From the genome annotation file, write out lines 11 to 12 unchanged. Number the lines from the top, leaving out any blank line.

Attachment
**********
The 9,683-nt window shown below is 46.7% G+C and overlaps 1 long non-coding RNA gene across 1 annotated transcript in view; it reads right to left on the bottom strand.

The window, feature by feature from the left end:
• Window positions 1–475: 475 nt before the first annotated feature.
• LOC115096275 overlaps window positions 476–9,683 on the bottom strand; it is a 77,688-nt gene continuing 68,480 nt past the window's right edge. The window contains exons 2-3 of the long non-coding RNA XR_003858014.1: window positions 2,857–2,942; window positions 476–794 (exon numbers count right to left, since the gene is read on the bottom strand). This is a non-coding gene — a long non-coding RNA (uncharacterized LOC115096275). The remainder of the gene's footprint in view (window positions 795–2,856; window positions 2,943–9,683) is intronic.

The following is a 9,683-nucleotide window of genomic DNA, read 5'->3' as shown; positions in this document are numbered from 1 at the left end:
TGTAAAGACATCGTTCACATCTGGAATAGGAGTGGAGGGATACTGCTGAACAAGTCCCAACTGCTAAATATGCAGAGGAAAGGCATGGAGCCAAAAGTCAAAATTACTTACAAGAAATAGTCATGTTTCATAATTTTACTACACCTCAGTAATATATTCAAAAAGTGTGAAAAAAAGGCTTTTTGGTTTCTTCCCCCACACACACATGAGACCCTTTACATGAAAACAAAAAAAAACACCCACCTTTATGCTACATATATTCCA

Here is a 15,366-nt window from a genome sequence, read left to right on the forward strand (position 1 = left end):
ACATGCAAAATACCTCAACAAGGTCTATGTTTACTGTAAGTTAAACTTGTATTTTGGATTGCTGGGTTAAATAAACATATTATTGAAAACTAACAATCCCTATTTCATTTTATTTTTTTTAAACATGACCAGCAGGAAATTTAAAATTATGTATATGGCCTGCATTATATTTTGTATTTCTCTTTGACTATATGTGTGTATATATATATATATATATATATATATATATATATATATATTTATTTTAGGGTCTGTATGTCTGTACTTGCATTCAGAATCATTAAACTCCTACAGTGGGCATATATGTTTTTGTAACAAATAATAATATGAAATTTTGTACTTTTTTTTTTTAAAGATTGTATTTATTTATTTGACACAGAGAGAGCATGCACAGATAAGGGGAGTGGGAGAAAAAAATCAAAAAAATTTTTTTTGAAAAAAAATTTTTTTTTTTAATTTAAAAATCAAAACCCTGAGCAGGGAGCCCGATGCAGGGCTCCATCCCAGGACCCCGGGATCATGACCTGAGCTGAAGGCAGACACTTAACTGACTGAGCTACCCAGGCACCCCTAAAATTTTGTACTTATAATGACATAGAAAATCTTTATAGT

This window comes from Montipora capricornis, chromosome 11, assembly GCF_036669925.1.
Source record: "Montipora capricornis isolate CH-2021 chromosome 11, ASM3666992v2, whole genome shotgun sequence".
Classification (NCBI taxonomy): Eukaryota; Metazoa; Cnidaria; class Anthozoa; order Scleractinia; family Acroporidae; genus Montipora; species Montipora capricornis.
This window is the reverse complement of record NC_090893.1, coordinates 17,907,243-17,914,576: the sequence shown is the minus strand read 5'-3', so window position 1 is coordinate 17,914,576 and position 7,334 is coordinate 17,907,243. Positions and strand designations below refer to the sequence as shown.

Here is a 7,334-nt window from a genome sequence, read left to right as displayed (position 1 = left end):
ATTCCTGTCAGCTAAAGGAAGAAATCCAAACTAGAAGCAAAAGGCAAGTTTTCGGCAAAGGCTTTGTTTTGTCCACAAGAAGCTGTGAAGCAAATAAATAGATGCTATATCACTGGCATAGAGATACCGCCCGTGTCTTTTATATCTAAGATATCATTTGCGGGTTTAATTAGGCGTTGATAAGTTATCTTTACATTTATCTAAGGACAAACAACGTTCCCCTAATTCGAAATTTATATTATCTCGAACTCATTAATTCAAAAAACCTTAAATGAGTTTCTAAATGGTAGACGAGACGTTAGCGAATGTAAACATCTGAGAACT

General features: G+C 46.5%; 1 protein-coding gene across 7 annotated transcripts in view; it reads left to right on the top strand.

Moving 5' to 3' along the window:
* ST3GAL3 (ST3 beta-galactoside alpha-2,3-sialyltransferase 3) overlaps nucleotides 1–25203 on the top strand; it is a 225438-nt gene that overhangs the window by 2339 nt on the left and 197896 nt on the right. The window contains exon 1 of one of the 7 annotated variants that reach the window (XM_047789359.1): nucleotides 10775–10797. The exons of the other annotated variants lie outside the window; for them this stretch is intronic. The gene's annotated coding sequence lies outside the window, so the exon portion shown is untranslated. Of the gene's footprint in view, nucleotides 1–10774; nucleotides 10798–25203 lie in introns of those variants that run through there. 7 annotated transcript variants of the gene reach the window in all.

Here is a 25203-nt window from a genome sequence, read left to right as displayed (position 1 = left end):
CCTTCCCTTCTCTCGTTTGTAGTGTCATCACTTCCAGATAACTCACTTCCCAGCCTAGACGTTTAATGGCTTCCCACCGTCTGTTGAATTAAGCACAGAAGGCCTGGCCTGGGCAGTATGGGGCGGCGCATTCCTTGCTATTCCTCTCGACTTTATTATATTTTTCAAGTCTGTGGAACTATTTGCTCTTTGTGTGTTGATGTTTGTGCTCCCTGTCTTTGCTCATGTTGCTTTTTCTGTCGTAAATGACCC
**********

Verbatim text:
Classification (NCBI taxonomy): Eukaryota; Metazoa; Cnidaria; class Anthozoa; order Scleractinia; family Acroporidae; genus Montipora; species Montipora capricornis.
This window is the reverse complement of record NC_090893.1, coordinates 17,907,243-17,914,576: the sequence shown is the minus strand read 5'-3', so window position 1 is coordinate 17,914,576 and position 7,334 is coordinate 17,907,243. Positions and strand designations below refer to the sequence as shown.